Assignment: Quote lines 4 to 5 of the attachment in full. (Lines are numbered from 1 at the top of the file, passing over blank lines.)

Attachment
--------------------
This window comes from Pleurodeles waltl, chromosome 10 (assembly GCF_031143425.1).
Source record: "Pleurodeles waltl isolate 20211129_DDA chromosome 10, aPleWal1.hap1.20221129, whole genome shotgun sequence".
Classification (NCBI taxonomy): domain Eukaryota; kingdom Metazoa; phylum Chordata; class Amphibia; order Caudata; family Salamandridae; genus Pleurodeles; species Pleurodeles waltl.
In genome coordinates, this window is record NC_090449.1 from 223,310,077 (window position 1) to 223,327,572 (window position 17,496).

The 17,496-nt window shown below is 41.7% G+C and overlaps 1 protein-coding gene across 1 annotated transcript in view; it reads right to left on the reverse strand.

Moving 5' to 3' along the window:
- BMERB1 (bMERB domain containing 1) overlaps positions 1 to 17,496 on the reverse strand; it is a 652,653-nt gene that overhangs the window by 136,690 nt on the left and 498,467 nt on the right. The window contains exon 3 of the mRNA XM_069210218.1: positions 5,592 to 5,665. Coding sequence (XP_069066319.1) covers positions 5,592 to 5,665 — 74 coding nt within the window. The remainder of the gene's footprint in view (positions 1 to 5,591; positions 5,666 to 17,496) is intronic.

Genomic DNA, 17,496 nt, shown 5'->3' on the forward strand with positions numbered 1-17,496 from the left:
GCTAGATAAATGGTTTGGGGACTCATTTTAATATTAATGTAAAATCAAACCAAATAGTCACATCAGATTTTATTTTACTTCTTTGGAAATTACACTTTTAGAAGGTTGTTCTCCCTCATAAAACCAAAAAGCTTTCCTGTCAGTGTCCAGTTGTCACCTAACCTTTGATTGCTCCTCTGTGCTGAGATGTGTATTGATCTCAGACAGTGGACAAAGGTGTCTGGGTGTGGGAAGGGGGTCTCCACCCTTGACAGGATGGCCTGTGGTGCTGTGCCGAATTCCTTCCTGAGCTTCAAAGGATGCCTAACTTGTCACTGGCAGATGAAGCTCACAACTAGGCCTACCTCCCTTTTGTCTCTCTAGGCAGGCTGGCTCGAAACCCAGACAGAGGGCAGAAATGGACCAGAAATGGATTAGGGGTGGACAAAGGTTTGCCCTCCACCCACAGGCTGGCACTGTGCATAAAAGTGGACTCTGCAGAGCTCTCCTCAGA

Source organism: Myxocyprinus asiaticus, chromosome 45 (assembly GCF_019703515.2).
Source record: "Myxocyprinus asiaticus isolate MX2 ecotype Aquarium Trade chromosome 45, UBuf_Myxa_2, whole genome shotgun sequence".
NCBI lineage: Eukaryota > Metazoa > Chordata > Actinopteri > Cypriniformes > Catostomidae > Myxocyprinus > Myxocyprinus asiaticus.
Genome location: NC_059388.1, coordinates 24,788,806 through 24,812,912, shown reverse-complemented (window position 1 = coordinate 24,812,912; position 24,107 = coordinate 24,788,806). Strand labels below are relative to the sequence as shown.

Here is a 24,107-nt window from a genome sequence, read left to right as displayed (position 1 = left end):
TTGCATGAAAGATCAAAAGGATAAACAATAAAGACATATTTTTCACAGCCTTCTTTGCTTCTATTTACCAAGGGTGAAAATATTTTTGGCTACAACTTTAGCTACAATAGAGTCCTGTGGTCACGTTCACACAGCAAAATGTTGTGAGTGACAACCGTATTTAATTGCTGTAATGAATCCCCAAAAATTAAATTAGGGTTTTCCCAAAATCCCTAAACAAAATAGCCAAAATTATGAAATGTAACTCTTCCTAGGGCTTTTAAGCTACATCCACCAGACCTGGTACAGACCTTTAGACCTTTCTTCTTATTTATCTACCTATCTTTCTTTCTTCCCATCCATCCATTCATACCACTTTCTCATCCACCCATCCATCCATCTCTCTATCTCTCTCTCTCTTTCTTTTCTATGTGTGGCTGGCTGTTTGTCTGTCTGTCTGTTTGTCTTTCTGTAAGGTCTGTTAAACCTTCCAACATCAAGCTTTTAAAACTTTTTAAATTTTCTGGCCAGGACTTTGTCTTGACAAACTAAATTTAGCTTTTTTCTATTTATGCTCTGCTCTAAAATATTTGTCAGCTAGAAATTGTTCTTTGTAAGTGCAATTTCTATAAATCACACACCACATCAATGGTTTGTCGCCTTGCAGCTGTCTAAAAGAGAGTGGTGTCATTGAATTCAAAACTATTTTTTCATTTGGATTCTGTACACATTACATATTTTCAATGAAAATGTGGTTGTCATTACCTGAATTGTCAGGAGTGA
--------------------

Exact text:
In genome coordinates, this window is record NC_090449.1 from 223,310,077 (window position 1) to 223,327,572 (window position 17,496).

The 17,496-nt window shown below is 41.7% G+C and overlaps 1 protein-coding gene across 1 annotated transcript in view; it reads right to left on the reverse strand.